Last Friday I wrote about Casey Serin, the young man who is deep in debt because of risky real-estate investments. He’s blogging about his predicament at iamfacingforeclosure.com. Casey stopped by Get Rich Slowly yesterday and had this to say:
I don’t see why a person CANNOT get rich quick… but still do it in an honest and safe way. Whenever you hear “Get Rich Quick” you think somethhing bad.
And yes, if you read my story, it DOES sound like i’m just a big screw-up. AND YES.. I did do some stuff that I am NOT proud of (liar loans). However, I am learning my lessons and hoping to make a comeback.
I am determined to find a way to make an honest buck in real estate in a down market. My mentor “Rich Dad” did it. It took him only about 10 years. Now he has 20K+/mo in PASSIVE income from REAL ESTATE.
Is 10 years too quick? What about 5 years?
That’s an interesting question. How quick is too quick?
It’s not impossible to get rich quickly — the day before I wrote about Casey, I shared advice on how to handle sudden wealth — but it’s dangerous to focus on quick wealth as a goal. I’m convinced that people get rich quickly by chance, not by intention. If get rich quick schemes worked, more people would do them. You’d read and hear documented tales of success. But they don’t work. They’re mostly scams designed to transfer money from saps like Casey into the hands of others.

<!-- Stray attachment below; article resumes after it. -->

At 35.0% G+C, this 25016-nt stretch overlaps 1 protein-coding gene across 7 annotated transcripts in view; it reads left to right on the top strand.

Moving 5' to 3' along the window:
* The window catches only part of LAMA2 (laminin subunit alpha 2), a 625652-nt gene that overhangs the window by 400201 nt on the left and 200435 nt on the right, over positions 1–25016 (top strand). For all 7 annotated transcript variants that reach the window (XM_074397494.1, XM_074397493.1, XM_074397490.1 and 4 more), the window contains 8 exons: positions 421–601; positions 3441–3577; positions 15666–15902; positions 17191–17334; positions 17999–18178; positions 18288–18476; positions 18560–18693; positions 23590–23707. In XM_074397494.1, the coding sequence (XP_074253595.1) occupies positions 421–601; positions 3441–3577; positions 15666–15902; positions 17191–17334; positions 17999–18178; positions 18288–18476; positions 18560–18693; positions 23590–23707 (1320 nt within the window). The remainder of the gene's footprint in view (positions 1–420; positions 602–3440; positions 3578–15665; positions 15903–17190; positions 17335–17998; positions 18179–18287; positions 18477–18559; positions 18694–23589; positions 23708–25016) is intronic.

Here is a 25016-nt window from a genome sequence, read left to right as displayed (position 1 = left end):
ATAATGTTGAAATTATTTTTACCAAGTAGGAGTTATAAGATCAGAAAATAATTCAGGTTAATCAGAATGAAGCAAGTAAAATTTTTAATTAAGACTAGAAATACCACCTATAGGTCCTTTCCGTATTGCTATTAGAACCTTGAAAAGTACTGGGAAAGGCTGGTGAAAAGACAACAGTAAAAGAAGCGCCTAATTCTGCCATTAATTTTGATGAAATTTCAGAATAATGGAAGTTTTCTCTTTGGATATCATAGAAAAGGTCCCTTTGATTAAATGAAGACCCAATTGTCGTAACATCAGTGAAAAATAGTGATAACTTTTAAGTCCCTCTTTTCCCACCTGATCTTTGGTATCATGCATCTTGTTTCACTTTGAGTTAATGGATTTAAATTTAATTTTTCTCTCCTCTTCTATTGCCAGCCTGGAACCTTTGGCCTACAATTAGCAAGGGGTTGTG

My advice for Casey is this:
If you have a burning passion to make these sorts of plans succeed, then pursue them with only a portion of your finances. Follow tried and true personal finance wisdom with most of your money. Take 90% of what you earn, and do the boring stuff with it: pay off debt, start an emergency fund, invest for retirement. You are so young right now, that if you would invest just $5000 each year until you’re 50, you could retire then as a millionaire. (Assuming 10% returns.) This is with almost no risk. Why try to get rich all at once? Why not ride it out?
If you’re dead-set on trying to get rich quickly, then don’t use all of your capital to do so. Do the safe stuff with 90% of your money. Save the remaining 10% to make real estate purchases. If you strike it rich, great. But if you don’t, then at least you haven’t mortgaged your future. This isn’t ideal for most people, but you have the drive and desire, so it gives you something to play with. But this means that you’ll have to work in order to meet your goals.
I don’t want to kick Casey’s dreams. Dreams are good, and I think people should pursue them with gusto. Too many people make a practice of telling others why their plans won’t work instead of lending support. But when your dreams are at odds with reality, you need to re-evaluate.
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